Emmy Spotlight: ‘Burton & Taylor’

When casting a movie about Elizabeth Taylor, Helena Bonham Carter would probably not be the first actress you’d think of to play one of the most iconic, revered, and beloved women of the 20th century. Not to worry, though, Bonham Carter won’t take it personally, since she’s not her first choice, either. Still, when producers of the BBC Four telefilm cast their movie about Taylor, ex-husband Richard Burton, and their ill-fated turn in the 1983 revival of Noël Coward‘s play Private Lives, it was Bonham Carter who came to mind. Good thing she said yes, as the two-time Oscar nominee is now a front runner for her third Emmy nomination, as well. Studio System News chat with Bonham Carter about her performance in the role.

SSN: Did you ever meet Elizabeth Taylor? Did your paths ever cross?
Bonham Carter:
No, sadly not. I never did. I’ve met lots of people who had met her, friends of hers, but I never had the luck to meet her. Of course now, having played her, I feel like I have. It’s a very big responsibility to play someone who actually existed, and without having the chance to have that firsthand meeting with them, inevitably you can find someone who was around and knew them. You depend on other people’s firsthand accounts.

SSN: This is not the first time you’ve played someone iconic. A couple years ago, you got an Oscar nomination for playing the Queen Mother.
Bonham Carter:
Clearly, Elizabeth is an important name to me. (laughs) I was lucky in that one of my oldest friends was Elizabeth Taylor’s god daughter. When I was asked to play her, I was shocked, because of course I look nothing like her. When something like that happens, you feel like you have to ask permission, but if the person is dead, you really can’t, can you? So I asked my friend, and she said, ‘she would find it funny.’ So that, combined with their permission and the fact that she had such a great sense of humor made me think, yeah, I really want to do this. More than that, I was honored to do it.

SSN: Playing someone like that could, potentially, be a no-win proposition, can’t it?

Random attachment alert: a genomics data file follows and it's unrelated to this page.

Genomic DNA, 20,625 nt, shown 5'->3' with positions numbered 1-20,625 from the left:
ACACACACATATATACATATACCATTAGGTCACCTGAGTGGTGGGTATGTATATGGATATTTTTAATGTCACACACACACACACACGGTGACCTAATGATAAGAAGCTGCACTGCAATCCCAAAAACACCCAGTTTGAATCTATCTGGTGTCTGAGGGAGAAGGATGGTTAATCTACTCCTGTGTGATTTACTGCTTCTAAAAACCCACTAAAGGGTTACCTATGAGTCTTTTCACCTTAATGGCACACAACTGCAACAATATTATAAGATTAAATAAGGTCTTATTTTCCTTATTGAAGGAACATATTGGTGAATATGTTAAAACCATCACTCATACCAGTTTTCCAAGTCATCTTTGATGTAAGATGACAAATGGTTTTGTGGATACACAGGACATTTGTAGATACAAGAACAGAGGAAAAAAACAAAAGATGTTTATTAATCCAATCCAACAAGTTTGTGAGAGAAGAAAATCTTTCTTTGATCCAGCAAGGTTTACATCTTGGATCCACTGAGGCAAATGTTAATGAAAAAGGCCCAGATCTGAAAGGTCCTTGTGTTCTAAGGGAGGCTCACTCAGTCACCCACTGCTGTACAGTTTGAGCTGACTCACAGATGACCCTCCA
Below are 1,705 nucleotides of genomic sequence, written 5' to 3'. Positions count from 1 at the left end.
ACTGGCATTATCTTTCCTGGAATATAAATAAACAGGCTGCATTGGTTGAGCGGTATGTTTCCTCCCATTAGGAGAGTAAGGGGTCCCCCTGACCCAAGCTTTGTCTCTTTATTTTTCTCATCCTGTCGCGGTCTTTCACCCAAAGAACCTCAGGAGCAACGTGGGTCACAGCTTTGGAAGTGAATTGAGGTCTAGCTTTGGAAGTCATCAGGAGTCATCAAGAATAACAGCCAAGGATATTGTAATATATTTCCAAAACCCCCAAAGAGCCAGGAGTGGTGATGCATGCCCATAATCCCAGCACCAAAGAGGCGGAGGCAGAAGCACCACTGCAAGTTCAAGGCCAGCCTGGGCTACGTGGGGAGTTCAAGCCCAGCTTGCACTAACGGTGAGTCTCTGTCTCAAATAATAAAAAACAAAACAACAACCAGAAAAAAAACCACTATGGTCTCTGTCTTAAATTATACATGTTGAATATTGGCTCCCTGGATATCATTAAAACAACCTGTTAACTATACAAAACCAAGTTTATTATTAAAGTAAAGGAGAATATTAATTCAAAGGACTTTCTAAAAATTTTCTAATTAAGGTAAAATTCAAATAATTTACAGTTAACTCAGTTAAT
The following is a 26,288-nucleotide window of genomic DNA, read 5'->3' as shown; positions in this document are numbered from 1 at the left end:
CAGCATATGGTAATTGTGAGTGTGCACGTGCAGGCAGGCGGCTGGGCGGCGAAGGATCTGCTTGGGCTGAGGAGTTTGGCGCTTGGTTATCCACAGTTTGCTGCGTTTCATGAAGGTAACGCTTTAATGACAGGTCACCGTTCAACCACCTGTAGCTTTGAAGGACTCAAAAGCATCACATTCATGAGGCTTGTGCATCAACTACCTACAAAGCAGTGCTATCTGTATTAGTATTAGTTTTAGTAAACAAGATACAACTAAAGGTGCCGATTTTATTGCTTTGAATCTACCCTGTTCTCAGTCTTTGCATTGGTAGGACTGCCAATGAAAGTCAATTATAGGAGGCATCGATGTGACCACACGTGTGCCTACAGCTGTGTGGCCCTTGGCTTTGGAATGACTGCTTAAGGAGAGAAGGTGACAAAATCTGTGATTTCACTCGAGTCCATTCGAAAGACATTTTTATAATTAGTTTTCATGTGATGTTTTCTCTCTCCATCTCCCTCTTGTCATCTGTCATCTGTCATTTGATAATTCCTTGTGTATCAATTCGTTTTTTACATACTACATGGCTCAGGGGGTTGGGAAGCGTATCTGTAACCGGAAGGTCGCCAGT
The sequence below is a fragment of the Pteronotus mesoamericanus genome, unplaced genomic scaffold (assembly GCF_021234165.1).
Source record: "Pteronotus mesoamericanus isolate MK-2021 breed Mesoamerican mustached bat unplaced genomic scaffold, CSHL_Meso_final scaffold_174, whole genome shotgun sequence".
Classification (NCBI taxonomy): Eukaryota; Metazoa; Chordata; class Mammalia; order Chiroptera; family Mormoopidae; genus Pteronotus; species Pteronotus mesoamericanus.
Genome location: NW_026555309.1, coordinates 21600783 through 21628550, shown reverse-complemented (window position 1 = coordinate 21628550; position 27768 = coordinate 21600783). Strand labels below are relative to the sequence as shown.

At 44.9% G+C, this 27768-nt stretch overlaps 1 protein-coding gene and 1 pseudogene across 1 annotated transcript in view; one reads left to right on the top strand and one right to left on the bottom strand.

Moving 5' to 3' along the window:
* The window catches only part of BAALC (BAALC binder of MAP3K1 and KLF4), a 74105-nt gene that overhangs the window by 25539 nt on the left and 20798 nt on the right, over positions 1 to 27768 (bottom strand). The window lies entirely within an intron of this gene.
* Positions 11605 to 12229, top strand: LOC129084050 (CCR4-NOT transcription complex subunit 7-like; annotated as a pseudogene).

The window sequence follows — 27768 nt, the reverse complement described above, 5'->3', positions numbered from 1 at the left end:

Bonham Carter:
When you’re in the public eye for so long and are famous, it can become a travesty. I don’t ever want anyone to play me in something. But in the case of this, this particular biopic, it was not about who they were or their fame, it was about a love they had. Also, the script was not about the people we were playing, but about this beautiful story. A story about love. A story about people who could not be with each other, but also could not be without each other. On top of that, a love story about people in their 50s is not something you come across very often. it resonated beyond the fame thing.

SSN: One of the things about the movie that is so interesting is that it’s so specific a moment in time. It’s not covering decades of their lives, but rather one experience right at the end of Burton’s life.
Bonham Carter:
It’s not a traditional biopic. What we did was take a tiny slice of a moment of their lives. These two bashed their heads against the wall trying to be together, saying, ‘we can do it, we can do it, we can do it.’ They really loved each other, but they didn’t make each other happy.

SSN: Your performance never felt like you were trying to impersonate her. It just seemed like you were playing someone who happened to have been Elizabeth Taylor.
Bonham Carter:
Well, the way I approached it—obviously I don’t look like her, but then no one does. She was so exquisite and extraordinary. When I did my research, I found she was not defined by that exterior. I thought I would benefit by playing her from the inside out—how she came back from nothing, her determination, her sense of humor. She had a great ability to deal with fame, not only because of how long she’d been famous, but unlike many of her contemporaries, she never identified as a victim. She was very pragmatic; very direct. There was nothing pretentious about her and she had a gift for intimacy in that she knew how to connect with people. I think the main reason she was so beloved is not because of what she looked like, but because of who she was as a person. Her strength and her kindness and her huge heart.

SSN: Do you get something extra out of playing a role like this?
Bonham Carter:
One benefit of working in his profession is that I can learn from other people and, hopefully, be left with a bit of it, some residue. Even though I never met her, I feel like she’s given me something, you know? When you meet people in real life, without being selfish about it, you hope they give you something. When you do what I do, you end up having a conversation with somebody who is long gone, but they give you something and enrich you and become a part of you. Boy, I really am getting pretentious here, aren’t I? (laughs)

SSN: But isn’t that part of the attraction of being an actor? Isn’t that part of why you do it?
Bonham Carter:
Certainly part of it for me is that I get to have these paid educations. It’s like, ‘Oh, I get to go learn about this now!’ They’re all like children within me. Usually, when the film’s over, you get rid of them. It’s like having a lodger in. But I must say, Elizabeth has stuck around.

Leave a Reply